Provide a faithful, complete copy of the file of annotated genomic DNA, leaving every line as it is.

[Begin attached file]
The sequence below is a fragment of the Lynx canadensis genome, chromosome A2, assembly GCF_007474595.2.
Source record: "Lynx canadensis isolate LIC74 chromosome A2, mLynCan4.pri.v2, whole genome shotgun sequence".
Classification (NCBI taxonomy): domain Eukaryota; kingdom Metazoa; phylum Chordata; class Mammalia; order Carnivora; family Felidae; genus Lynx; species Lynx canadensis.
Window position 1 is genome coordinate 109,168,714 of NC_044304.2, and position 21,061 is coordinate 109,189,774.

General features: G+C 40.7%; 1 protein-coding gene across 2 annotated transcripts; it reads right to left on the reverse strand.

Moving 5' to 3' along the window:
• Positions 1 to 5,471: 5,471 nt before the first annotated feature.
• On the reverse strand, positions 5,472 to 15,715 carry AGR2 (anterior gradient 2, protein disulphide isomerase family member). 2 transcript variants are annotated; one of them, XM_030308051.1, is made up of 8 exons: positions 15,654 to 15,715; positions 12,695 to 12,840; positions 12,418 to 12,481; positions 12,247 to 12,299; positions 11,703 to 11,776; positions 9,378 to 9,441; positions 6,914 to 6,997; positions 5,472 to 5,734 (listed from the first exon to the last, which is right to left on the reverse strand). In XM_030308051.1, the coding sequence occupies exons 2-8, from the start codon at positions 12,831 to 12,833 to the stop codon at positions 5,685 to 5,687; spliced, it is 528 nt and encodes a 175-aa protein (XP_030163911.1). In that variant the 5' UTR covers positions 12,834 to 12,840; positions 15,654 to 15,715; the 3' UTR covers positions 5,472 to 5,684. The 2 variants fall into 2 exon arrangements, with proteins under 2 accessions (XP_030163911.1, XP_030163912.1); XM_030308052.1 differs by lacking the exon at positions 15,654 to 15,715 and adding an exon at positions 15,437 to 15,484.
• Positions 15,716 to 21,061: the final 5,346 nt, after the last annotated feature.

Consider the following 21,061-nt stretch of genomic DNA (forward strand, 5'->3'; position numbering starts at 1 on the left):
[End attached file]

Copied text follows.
The sequence below is a fragment of the Lynx canadensis genome, chromosome A2, assembly GCF_007474595.2.
Source record: "Lynx canadensis isolate LIC74 chromosome A2, mLynCan4.pri.v2, whole genome shotgun sequence".
Classification (NCBI taxonomy): domain Eukaryota; kingdom Metazoa; phylum Chordata; class Mammalia; order Carnivora; family Felidae; genus Lynx; species Lynx canadensis.
Window position 1 is genome coordinate 109,168,714 of NC_044304.2, and position 21,061 is coordinate 109,189,774.

General features: G+C 40.7%; 1 protein-coding gene across 2 annotated transcripts; it reads right to left on the reverse strand.

Moving 5' to 3' along the window:
• Positions 1 to 5,471: 5,471 nt before the first annotated feature.
• On the reverse strand, positions 5,472 to 15,715 carry AGR2 (anterior gradient 2, protein disulphide isomerase family member). 2 transcript variants are annotated; one of them, XM_030308051.1, is made up of 8 exons: positions 15,654 to 15,715; positions 12,695 to 12,840; positions 12,418 to 12,481; positions 12,247 to 12,299; positions 11,703 to 11,776; positions 9,378 to 9,441; positions 6,914 to 6,997; positions 5,472 to 5,734 (listed from the first exon to the last, which is right to left on the reverse strand). In XM_030308051.1, the coding sequence occupies exons 2-8, from the start codon at positions 12,831 to 12,833 to the stop codon at positions 5,685 to 5,687; spliced, it is 528 nt and encodes a 175-aa protein (XP_030163911.1). In that variant the 5' UTR covers positions 12,834 to 12,840; positions 15,654 to 15,715; the 3' UTR covers positions 5,472 to 5,684. The 2 variants fall into 2 exon arrangements, with proteins under 2 accessions (XP_030163911.1, XP_030163912.1); XM_030308052.1 differs by lacking the exon at positions 15,654 to 15,715 and adding an exon at positions 15,437 to 15,484.
• Positions 15,716 to 21,061: the final 5,346 nt, after the last annotated feature.

Consider the following 21,061-nt stretch of genomic DNA (forward strand, 5'->3'; position numbering starts at 1 on the left):